It’s no secret that graffiti can be a problem for cities. But soon a greater emphasis on removing unwanted “artwork” from buildings and other structures in unincorporated Spokane County could happen.
Last week, county commissioners gave their blessing for staff members to prepare a new graffiti abatement ordinance – modeled after similar laws in the cities of Spokane and Spokane Valley – for consideration.
On May 16, Eric Walker, graffiti abatement coordinator for the Spokane County Sheriff’s Office, told the commissioners that gang markings and tagging were on the rise in some areas. If the trend continues to grow, he said, property values and more vandalism could result.
“Graffiti vandals are elusive,” Walker said. “Very seldom are they caught.”
Last year, there were 1,173 cases of reported graffiti in Spokane County and only a fraction of the perpetrators arrested. For that reason, unfortunately, it often falls on the victim property owners to have to deal with the consequences by removing the graffiti quickly. Walker proposes an ordinance that would put more pressure on property owners “who let it stay there.”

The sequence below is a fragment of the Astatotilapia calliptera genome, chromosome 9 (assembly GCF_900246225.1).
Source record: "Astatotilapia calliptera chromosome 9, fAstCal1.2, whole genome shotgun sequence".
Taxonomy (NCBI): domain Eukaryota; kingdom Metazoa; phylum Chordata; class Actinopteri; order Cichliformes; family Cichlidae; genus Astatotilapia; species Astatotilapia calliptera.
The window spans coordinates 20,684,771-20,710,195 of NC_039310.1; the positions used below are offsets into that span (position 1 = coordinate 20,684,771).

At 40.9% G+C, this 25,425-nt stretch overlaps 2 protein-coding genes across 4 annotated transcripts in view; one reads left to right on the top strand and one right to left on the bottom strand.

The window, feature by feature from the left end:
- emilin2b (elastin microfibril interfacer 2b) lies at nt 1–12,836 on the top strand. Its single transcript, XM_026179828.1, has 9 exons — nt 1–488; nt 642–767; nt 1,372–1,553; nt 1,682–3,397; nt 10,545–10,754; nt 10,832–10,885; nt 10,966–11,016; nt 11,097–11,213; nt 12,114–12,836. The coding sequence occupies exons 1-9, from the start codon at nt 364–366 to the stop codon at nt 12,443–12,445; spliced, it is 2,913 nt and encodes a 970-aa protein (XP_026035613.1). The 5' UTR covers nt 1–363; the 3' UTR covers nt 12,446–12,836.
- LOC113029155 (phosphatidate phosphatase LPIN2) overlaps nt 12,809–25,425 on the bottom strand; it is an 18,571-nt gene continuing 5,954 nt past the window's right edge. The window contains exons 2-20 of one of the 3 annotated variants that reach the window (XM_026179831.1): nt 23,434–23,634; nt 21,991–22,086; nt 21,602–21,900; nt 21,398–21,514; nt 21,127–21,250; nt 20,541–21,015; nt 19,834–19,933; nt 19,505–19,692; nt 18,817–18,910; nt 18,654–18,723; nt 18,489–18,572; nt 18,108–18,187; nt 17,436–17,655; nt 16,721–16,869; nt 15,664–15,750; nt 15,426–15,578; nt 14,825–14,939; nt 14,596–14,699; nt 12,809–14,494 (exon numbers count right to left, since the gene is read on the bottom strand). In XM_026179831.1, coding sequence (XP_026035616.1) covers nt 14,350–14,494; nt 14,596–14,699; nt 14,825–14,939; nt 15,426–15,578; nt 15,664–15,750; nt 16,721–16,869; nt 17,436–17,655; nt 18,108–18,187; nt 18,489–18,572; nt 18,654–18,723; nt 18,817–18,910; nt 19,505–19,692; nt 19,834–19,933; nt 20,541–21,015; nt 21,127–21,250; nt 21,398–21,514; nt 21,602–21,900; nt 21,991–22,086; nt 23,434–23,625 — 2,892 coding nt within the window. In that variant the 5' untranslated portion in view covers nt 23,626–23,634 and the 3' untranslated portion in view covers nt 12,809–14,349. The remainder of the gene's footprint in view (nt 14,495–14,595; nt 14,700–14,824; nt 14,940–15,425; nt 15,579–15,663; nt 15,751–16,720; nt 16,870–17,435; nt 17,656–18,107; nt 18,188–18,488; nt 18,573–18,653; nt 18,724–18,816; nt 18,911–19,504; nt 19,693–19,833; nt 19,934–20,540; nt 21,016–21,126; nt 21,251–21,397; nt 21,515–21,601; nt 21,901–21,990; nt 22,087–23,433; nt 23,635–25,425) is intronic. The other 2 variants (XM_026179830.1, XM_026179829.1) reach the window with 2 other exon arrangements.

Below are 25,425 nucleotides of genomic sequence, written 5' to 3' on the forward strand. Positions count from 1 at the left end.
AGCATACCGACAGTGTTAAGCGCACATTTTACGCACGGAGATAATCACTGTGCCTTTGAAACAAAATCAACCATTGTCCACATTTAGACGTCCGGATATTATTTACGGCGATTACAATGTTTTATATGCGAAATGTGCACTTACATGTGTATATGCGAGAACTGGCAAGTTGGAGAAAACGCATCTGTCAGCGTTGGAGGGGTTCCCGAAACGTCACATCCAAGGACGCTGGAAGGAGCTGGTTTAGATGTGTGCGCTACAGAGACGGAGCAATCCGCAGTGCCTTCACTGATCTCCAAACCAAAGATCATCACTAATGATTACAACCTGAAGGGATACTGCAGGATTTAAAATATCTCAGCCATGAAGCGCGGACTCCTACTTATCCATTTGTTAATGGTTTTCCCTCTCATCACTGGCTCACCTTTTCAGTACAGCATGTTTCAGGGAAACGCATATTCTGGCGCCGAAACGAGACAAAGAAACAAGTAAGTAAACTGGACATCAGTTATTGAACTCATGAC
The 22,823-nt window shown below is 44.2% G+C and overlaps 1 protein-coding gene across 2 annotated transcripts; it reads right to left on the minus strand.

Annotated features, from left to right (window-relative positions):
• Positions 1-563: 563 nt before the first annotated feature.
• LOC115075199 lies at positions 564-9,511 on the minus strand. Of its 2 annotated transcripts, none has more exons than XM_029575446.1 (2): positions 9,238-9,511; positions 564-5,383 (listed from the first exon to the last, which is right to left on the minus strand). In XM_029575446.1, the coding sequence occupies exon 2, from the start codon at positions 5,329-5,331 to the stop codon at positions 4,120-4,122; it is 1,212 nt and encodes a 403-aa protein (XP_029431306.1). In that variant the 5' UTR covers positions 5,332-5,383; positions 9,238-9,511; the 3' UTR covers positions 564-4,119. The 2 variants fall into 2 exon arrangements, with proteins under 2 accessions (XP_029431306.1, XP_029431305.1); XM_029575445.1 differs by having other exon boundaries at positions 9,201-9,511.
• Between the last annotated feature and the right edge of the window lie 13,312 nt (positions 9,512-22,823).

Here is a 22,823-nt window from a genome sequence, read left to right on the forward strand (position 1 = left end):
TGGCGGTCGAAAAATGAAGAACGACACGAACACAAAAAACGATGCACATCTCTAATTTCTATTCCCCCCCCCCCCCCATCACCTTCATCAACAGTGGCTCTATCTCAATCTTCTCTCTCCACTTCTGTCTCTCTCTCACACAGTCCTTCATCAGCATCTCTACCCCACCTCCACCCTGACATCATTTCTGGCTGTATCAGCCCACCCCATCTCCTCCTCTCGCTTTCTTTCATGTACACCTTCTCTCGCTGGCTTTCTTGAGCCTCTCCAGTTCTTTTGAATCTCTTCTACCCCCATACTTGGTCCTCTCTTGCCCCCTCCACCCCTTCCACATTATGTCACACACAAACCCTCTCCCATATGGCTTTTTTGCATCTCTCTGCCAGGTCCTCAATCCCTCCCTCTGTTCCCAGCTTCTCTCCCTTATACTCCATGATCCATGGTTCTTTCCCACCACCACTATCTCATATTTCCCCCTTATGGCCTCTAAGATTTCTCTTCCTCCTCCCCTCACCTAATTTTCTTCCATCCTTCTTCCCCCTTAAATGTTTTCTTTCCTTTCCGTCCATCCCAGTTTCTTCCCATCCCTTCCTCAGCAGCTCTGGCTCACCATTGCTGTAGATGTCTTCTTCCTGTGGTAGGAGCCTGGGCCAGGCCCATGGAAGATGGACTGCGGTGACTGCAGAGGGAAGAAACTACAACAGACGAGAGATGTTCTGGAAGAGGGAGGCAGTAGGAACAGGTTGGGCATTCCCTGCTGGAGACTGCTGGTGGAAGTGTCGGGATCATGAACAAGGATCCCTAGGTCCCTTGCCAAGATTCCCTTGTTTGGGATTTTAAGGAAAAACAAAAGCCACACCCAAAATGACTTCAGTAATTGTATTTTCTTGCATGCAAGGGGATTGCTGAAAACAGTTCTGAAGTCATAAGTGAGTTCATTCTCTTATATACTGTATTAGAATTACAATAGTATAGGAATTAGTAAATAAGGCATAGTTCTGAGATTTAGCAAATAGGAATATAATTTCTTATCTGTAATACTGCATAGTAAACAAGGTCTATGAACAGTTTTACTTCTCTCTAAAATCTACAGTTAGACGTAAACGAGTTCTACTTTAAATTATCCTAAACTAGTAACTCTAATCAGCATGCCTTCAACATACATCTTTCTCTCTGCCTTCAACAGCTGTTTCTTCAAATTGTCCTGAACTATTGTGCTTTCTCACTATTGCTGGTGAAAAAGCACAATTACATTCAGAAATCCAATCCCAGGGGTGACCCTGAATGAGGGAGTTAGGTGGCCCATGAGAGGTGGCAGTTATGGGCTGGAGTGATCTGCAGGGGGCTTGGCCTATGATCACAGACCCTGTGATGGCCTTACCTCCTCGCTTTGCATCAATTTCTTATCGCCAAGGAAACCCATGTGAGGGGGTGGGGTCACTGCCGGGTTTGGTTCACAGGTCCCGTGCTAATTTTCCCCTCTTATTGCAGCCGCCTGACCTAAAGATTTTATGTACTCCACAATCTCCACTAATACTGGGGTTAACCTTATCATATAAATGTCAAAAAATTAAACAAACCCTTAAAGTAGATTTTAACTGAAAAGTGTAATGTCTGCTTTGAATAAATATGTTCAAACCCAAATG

Currently, Walker said he works with Sheriff’s Community Oriented Policing Effort personnel to keep graffiti in check in unincorporated areas of the county. He also works with Juvenile Court to have youth offenders paint over graffiti when appropriate.
Spokane Valley’s ordinance was passed in 2008 and requires that property owners remove graffiti from homes and businesses within 15 days of face a fine up to $500. Control efforts are part of the job of the city’s two code-enforcement officers.
Still, the effort is to work with property owners, Walker said, as they are the victims of the crime. Or, as Spokane Valley Mayor Richard Munson put it at the time of the law’s adoption, “We want to mitigate, not litigate.”
County Commissioner Mark Richard said any ordinance would have to apply equally to government and utility buildings, and graffiti would have to be cleaned just as quickly as on homes or businesses.
“One of my pet peeves is when we’re not adhering to our own code,” he said. “Whatever we do, we have to be prepared to live by it.”
Walker added that about 10 to 15 percent of all graffiti was gang-related, however that amount reached as high as 50 or 60 percent in certain neighborhoods that have a high concentration of gang activity.
Those who wish to report graffiti can do so by calling Crime Check at 456-2233.